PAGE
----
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San Joaquin County Sheriff Steve Moore talks about governor’s prison plan

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Posted: Thursday, May 26, 2011 6:11 am | Updated: 9:05 am, Thu May 26, 2011.

The state of California needs to address its overcrowded prisons. The U.S. Supreme Court recently decided the state must release more than 30,000 inmates within two years.

To help meet this demand, California Gov. Jerry Brown endorsed a plan to thin the state’s prison population through realignment, compassionate release and alternatives to traditional methods of incarceration.

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Welcome to the discussion.

2 comments:

  • Gerald Krein posted at 4:01 pm on Thu, May 26, 2011.

    Gerald Krein Posts: 20

    Releasing inmates from prison early will not solve any problem at all. It will only increase crime and innocent people will suffer. Within 2 years, all of the inmates that are released will have re-offended numerous times causing loss of property and physical violence. They will have new cases and will either be in jail, waiting to go to prison, or already back in prison. Thus, the prisons will be overcrowded again. People who are in prison are career criminals. The only ones that are not career criminals are those that have committed a very serious first time crime such as murder. Maybe we should look at releasing all of the illegal aliens that are in prison (approx 30% of the prison population) and secure our borders so they can’t get back in. That might keep the prison population down for a while.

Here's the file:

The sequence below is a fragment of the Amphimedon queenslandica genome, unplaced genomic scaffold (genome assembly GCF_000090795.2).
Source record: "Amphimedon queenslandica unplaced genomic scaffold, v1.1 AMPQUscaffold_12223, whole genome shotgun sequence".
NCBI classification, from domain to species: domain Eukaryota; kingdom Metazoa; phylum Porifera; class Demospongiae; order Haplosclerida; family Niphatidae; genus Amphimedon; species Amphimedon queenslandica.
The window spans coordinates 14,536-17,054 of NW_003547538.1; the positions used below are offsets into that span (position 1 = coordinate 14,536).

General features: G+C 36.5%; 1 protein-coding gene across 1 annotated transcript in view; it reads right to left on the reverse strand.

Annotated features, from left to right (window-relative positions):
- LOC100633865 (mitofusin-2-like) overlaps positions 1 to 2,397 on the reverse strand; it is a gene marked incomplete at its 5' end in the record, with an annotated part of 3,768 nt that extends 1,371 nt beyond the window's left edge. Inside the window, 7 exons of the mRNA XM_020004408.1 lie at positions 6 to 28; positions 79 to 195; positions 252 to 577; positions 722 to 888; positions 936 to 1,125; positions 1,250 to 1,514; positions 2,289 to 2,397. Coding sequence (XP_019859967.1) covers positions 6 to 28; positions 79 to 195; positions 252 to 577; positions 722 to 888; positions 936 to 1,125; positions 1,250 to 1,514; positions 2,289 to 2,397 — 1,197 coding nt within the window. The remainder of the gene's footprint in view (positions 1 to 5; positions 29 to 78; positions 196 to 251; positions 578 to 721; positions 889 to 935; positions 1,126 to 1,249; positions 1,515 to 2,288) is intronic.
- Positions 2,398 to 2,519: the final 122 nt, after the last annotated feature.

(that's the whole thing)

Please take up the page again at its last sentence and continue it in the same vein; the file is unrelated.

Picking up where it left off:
• Doug Chaney posted at 9:04 am on Thu, May 26, 2011.

    Doug Chaney Posts: 1232

    Thank you, Sheriff Steve Moore for clarifying the misunderstanding that Governor Brown is just going to release these inmates from prison onto the streets. It's comforting to know that short timers will serve their prison sentences in county jails rather than in the crowded prison system. I only hope that the counties that are being placed with this inmate burden will be compensated justly in these hard economic times. It also seems a waste of valuable resources to see the facility in Stockton not being used as an integral part of this plan. The drug and alcohol counseling program would be an ideal fit for the old re-entry facility in Stockton, addiction to alcohol and drugs playing a major part of many parolees downfall and subsequent return to prison to continue a life of crime to merely support their habits.

     
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